Liberals like the late Steve Gilliard were writing about this many years ago and, I suspect, we will be writing about it many years from now. Because while Steve is gone now (and I have no idea where Grand Moff Texan has got to) this remains America's terrible, open wound.
And it will never go away until we make it go away:
Wednesday, June 15, 2005
The American Swastika
This is not the Confederate Flag.
This is the Confederate Flag.
Grand Moff Texan came up with this and I do love it so.
If you google "Confederate Flag," you will not find a single, real Confederate Flag on the first page, and few examples after that.
Not only has"Confederate Flag" changed to mean something it should not, the phony "Confederate Flag" has changed in significance over time, too. It began as a battle flag, a way to tell Confederate from Union forces on the field, since their two flags weren't that different, and units' uniforms and individual banners were anything but standardized. The phonyConfederate Flag seems to have borrowed the Cross of St. Andrew, seen on the Scottish flag, or maybe St.Patrick's cross, incorporated into the Union Jack, but that's just me guessing.
For longer than the Confederacy lasted, and for more than a century after the American Civil War, the phony Confederate Flag has stood for the defiance of the South, for America's own, premodern apartheid. It has become, simply, The American Swastika.
The comparison isn't inflammatory, it's deliberate and appropriate. This wouldn't be the first time an old symbol changed meaning due to its abuse by the sick and twisted.
One Bad Apple From Germany Killed Millions. Hitler didn't just leave behind a mnemonic for all students of astronomy in the English language. He took an ancient good luck symbol, a nearly universal one, and turned it into a universally recognized symbol of evil.
It can happen. And it did happen here. Don't give me that bullshit about slavery not being relevant to most of Southern society, or not being a factor in the Civil War, or not being the monopoly of the South. This is a Southerner you're talking to, and I've heard it all before and I know better. I know my region's history, and it is unique within my country. Something different happened here. The South cannibalized their entire culture, even their supposed religion, to justify the racism that justified first slavery and later (and for much longer) the political subjection of African Americans. The truly sad thing is that even those who never owned slaves (and ante-bellum middle class Southerners were more likely to buy a slave and rent him out than they were to buy their own land) were part of this conspiracy of justification. After the American Civil War an even wider portion of Southern society was directly involved in the subjection of African Americans. The Civil War didn't sweep away a civilization based on slavery, it merely displaced its ruling class and began the South's long, slow march away from its top-heavy, agrarian, aristocratic society. American apartheid had been democratized, and with it, the Confederate Flag became its egalitarian symbol against the Civil Rights movement and all other aspects of integration for generations.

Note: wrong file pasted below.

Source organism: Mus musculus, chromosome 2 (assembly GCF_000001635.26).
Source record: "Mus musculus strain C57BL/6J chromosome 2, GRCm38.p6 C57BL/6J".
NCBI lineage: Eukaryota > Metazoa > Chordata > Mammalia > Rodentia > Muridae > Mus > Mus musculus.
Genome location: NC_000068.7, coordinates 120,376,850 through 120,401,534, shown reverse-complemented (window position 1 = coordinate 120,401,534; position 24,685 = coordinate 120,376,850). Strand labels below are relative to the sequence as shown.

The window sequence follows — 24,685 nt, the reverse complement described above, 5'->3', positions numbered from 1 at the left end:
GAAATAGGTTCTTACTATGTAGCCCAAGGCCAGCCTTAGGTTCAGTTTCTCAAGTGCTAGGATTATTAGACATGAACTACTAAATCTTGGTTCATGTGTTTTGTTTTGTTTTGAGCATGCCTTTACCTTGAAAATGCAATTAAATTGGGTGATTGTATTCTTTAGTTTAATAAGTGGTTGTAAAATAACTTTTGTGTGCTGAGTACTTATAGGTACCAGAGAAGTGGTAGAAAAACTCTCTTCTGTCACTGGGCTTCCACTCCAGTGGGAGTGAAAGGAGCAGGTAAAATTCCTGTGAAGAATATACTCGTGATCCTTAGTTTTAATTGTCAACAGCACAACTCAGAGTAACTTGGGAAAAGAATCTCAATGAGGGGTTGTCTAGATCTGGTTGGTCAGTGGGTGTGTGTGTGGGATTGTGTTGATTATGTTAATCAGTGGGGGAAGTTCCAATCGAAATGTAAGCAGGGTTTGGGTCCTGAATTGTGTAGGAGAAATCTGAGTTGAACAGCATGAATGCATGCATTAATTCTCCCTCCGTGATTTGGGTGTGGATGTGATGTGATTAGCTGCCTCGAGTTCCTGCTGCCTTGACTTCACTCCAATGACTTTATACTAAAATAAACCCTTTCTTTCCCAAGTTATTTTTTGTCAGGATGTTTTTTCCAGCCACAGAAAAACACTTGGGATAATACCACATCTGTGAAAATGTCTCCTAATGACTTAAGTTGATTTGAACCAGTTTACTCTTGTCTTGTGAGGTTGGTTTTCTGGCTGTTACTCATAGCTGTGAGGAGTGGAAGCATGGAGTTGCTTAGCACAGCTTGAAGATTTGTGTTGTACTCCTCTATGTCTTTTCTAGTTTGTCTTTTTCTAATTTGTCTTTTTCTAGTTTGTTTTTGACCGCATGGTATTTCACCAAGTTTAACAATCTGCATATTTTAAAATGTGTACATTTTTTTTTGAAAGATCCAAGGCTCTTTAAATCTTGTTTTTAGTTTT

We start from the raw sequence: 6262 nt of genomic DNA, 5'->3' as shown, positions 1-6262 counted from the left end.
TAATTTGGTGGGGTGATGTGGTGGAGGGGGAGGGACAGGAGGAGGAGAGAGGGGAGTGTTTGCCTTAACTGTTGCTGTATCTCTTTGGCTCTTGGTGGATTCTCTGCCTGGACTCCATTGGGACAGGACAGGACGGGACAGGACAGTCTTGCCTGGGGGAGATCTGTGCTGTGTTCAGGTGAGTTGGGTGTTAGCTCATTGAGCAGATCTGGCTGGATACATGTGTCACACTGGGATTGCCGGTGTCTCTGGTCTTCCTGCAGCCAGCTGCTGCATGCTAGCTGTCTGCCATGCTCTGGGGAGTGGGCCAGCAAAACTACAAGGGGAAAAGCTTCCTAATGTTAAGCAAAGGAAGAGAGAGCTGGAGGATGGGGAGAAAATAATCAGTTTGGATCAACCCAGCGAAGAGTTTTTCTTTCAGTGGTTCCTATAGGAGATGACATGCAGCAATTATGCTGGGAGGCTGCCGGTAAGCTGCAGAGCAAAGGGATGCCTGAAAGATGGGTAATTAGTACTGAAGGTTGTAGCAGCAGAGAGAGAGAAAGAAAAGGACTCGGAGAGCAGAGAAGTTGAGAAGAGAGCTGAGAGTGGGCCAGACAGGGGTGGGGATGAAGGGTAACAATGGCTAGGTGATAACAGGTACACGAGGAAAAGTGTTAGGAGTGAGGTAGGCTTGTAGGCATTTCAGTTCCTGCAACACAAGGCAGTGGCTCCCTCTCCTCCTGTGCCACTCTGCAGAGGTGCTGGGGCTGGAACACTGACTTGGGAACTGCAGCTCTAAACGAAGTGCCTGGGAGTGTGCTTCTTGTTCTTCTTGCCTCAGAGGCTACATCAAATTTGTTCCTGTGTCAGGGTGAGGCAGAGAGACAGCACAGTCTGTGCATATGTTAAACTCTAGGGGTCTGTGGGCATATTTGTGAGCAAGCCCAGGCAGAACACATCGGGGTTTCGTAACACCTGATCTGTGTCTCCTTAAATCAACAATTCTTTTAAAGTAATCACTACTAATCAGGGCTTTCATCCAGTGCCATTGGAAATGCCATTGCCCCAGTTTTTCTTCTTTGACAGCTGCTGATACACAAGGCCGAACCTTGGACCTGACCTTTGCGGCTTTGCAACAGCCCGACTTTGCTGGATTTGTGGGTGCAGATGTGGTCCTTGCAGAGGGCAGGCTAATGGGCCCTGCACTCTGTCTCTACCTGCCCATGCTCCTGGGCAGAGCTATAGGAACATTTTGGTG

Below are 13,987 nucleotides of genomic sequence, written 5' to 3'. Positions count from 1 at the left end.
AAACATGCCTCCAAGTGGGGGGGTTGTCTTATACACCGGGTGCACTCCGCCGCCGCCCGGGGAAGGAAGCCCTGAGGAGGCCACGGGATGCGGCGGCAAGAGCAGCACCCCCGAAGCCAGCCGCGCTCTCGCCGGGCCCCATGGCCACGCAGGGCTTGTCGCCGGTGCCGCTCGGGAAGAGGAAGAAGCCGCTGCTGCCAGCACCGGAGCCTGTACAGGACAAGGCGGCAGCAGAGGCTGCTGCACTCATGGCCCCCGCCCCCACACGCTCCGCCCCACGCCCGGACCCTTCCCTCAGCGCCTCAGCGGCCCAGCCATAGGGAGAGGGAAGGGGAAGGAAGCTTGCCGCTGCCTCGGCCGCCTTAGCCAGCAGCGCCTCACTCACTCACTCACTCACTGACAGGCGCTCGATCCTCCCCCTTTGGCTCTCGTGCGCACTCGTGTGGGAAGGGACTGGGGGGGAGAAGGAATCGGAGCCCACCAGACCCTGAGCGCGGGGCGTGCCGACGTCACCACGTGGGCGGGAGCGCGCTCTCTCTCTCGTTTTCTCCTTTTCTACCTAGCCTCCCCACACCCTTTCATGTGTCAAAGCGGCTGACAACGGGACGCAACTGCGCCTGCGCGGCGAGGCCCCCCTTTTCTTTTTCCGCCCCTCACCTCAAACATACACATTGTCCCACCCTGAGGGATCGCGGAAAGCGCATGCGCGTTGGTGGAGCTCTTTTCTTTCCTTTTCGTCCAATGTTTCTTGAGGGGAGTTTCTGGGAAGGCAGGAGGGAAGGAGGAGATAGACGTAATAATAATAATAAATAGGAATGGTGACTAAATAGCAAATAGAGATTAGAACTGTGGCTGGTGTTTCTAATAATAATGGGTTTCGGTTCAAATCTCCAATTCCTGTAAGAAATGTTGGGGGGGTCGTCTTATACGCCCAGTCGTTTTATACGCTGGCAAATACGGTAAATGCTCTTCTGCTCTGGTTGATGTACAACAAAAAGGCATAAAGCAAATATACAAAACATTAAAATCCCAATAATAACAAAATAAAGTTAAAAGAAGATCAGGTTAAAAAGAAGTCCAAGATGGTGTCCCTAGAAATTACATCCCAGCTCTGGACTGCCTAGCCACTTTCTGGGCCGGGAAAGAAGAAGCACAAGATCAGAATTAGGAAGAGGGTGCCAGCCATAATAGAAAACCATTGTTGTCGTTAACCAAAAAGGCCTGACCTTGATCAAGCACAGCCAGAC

The Confederate Flag resonates, as a symbol, throughout Southern culture.
People all over the world know what they're looking at when they see the Confederate Flag. Regardless of what those who display the Confederate Flag may say it means, the Confederate Flag is never far from the Klan and like groups, and the Confederate Flag is never displayed by their historical victims. Showing the Confederate Flag doesn't just leave the displayer with a burden of proof, to show that for them it's something other than what the Confederate Flag has stood for, now, for generations. Rather, the Confederate Flag's history, both long and recent in this country, are such that theConfederate Flag cannot be displayed in good faith. The meaning of the Confederate Flag is utterly unambiguous. At best, venerators of the Confederate Flag can plead ignorance, not innocence.
I grew up with the Confederate Flagand there was never any question what it meant. The South would rise again, that's what the Confederate Flag meant. We flew the Confederate Flag at my high school. the Confederate Flag appeared on bumpers, T-shirts, and other paraphernalia. "Dixie gonna do it again!" and similar slogans accompanied Confederate Flag.
There was simply no question. The Confederate Flag is not a symbol of heritage. That should have been obvious enough in Mississippi, where more people fought for the Union than the Confederacy, and yet the Confederate Flag's defenders insist it is part of that state's "heritage." No. It's part of the "heritage" of that minority of Mississippians whose "heritage" involved the subjection of the rest. That's their "heritage." Hey, if the pointy hat fits, wear it.
So, if you're going to attack a people, demonize and destroy their language and religion, hold them up as a threat to civilization and "your" womanhood, destroy their families, rape, murder, mutilate, crush them in labor camps and then, when someone justifiably smacks your racists ass, take the whole murderous shame underground, don't be surprised when your precious symbol, the sign of all you hold holy and all the world recognizes as the sigil of your sickness, becomes, quite simply, your Swastika. That's all the Confederate Flag which is not the real Confederate Flag will ever be, now.
It's The American Swastika